From the beginning, newspapers have prospered for one reason: the trust that comes from representing their readers’ interests and giving them the news that’s important to them. That means covering the communities where they live, exposing government or business corruption, and standing up to the rich and powerful.
A bit of truth and honesty is always good in an opinion piece, though I think it might have been better as an opener.
Technology now allows us to do this on a much greater scale. That means we have the means to reach billions of people who until now have had no honest or independent sources of the information they need to rise in society, hold their governments accountable, and pursue their needs and dreams.
Yes, people need to rise up and hold the real government accountable, all those multinational business interests pulling the strings behind the scenes. Interesting how a half-truth is so much more convincing than an out and out lie.
… Some newspapers and news organizations will not adapt to the digital realities of our day—and they will fail. We should not blame technology for these failures. The future of journalism … [to] find new and better ways to meet the needs of their viewers, listeners, and readers.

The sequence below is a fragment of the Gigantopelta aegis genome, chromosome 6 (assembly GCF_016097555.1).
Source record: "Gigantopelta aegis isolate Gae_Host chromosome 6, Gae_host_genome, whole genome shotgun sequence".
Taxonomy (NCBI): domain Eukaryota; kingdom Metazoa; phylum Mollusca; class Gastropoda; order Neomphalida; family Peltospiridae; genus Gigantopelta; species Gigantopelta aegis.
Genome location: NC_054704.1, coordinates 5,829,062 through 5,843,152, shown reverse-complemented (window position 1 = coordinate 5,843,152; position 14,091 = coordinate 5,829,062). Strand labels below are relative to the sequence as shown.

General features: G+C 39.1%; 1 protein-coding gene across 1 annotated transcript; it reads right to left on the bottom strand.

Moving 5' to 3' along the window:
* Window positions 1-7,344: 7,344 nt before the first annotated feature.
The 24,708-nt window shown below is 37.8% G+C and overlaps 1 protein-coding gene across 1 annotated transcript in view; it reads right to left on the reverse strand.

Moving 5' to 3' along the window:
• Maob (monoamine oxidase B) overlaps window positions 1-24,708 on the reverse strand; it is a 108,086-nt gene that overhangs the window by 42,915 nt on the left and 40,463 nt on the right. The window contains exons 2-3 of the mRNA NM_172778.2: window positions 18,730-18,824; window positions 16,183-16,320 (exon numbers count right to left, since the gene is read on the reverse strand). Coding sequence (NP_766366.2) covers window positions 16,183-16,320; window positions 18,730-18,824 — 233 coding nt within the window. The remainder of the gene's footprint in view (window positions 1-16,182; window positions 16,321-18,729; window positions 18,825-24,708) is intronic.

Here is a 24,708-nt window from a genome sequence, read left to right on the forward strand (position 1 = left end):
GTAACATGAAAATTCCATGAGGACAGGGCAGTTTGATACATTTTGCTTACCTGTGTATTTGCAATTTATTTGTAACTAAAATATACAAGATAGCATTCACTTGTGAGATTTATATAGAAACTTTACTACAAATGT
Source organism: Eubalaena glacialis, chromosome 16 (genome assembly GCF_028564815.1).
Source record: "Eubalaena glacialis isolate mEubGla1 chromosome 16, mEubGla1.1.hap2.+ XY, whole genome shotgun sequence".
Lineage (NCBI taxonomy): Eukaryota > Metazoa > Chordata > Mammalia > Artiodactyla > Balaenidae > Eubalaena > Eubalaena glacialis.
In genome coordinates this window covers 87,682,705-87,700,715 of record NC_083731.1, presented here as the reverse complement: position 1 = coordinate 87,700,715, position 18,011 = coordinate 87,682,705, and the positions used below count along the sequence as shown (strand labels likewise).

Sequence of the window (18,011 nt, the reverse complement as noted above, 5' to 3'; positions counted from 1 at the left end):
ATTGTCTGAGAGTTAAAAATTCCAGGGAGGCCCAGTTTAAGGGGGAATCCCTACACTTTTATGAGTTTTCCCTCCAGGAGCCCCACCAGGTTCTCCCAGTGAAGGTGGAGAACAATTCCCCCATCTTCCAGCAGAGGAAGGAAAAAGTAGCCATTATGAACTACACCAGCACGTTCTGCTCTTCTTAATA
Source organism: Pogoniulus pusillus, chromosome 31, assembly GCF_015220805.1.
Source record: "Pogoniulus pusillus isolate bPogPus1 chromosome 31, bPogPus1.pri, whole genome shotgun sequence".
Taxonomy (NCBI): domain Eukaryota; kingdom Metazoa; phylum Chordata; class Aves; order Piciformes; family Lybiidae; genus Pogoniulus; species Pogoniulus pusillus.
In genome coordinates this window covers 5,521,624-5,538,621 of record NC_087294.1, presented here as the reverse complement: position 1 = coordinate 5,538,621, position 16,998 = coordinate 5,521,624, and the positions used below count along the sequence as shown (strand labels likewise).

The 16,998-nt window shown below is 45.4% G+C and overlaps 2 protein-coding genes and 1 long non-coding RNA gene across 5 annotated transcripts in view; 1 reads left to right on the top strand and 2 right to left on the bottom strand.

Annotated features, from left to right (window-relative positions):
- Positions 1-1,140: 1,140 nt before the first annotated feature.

So it is not the digital success, but the not taking advantage of it, that is at issue. What you are saying is that it needs to be harnessed. Harnessed means controlled, but you don’t want it controlled except by the pirates of the old model. When you suggest finding better ways to meet the needs of customers, what you mean is to bottom feed off the baser instincts of your customers.